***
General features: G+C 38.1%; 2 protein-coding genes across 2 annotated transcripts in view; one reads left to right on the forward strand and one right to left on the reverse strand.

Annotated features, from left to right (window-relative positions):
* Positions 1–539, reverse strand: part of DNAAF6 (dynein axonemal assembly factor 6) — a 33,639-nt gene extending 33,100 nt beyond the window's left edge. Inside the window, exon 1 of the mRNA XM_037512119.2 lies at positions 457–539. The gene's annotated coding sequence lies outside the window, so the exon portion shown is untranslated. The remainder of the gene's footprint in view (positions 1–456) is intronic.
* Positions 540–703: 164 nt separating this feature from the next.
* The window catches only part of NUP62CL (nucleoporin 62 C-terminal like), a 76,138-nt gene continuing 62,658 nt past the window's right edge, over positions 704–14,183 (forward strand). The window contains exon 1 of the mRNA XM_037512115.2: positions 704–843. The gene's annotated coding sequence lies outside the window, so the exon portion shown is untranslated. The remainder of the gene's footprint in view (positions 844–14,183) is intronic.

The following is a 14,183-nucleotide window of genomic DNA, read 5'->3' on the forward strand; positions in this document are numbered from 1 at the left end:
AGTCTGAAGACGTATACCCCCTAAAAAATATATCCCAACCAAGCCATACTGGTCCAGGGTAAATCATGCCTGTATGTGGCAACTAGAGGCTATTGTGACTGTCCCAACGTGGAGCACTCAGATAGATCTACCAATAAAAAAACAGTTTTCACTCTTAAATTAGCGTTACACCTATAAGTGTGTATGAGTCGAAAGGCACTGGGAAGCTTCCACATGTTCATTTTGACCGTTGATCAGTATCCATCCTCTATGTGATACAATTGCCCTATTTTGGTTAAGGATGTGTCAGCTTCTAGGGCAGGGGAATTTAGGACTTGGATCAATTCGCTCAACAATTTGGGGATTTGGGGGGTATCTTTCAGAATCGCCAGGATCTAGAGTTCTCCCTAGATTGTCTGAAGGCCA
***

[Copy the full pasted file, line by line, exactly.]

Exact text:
General features: G+C 38.1%; 2 protein-coding genes across 2 annotated transcripts in view; one reads left to right on the forward strand and one right to left on the reverse strand.

Annotated features, from left to right (window-relative positions):
* Positions 1–539, reverse strand: part of DNAAF6 (dynein axonemal assembly factor 6) — a 33,639-nt gene extending 33,100 nt beyond the window's left edge. Inside the window, exon 1 of the mRNA XM_037512119.2 lies at positions 457–539. The gene's annotated coding sequence lies outside the window, so the exon portion shown is untranslated. The remainder of the gene's footprint in view (positions 1–456) is intronic.
* Positions 540–703: 164 nt separating this feature from the next.
* The window catches only part of NUP62CL (nucleoporin 62 C-terminal like), a 76,138-nt gene continuing 62,658 nt past the window's right edge, over positions 704–14,183 (forward strand). The window contains exon 1 of the mRNA XM_037512115.2: positions 704–843. The gene's annotated coding sequence lies outside the window, so the exon portion shown is untranslated. The remainder of the gene's footprint in view (positions 844–14,183) is intronic.

The following is a 14,183-nucleotide window of genomic DNA, read 5'->3' on the forward strand; positions in this document are numbered from 1 at the left end:
AGTCTGAAGACGTATACCCCCTAAAAAATATATCCCAACCAAGCCATACTGGTCCAGGGTAAATCATGCCTGTATGTGGCAACTAGAGGCTATTGTGACTGTCCCAACGTGGAGCACTCAGATAGATCTACCAATAAAAAAACAGTTTTCACTCTTAAATTAGCGTTACACCTATAAGTGTGTATGAGTCGAAAGGCACTGGGAAGCTTCCACATGTTCATTTTGACCGTTGATCAGTATCCATCCTCTATGTGATACAATTGCCCTATTTTGGTTAAGGATGTGTCAGCTTCTAGGGCAGGGGAATTTAGGACTTGGATCAATTCGCTCAACAATTTGGGGATTTGGGGGGTATCTTTCAGAATCGCCAGGATCTAGAGTTCTCCCTAGATTGTCTGAAGGCCA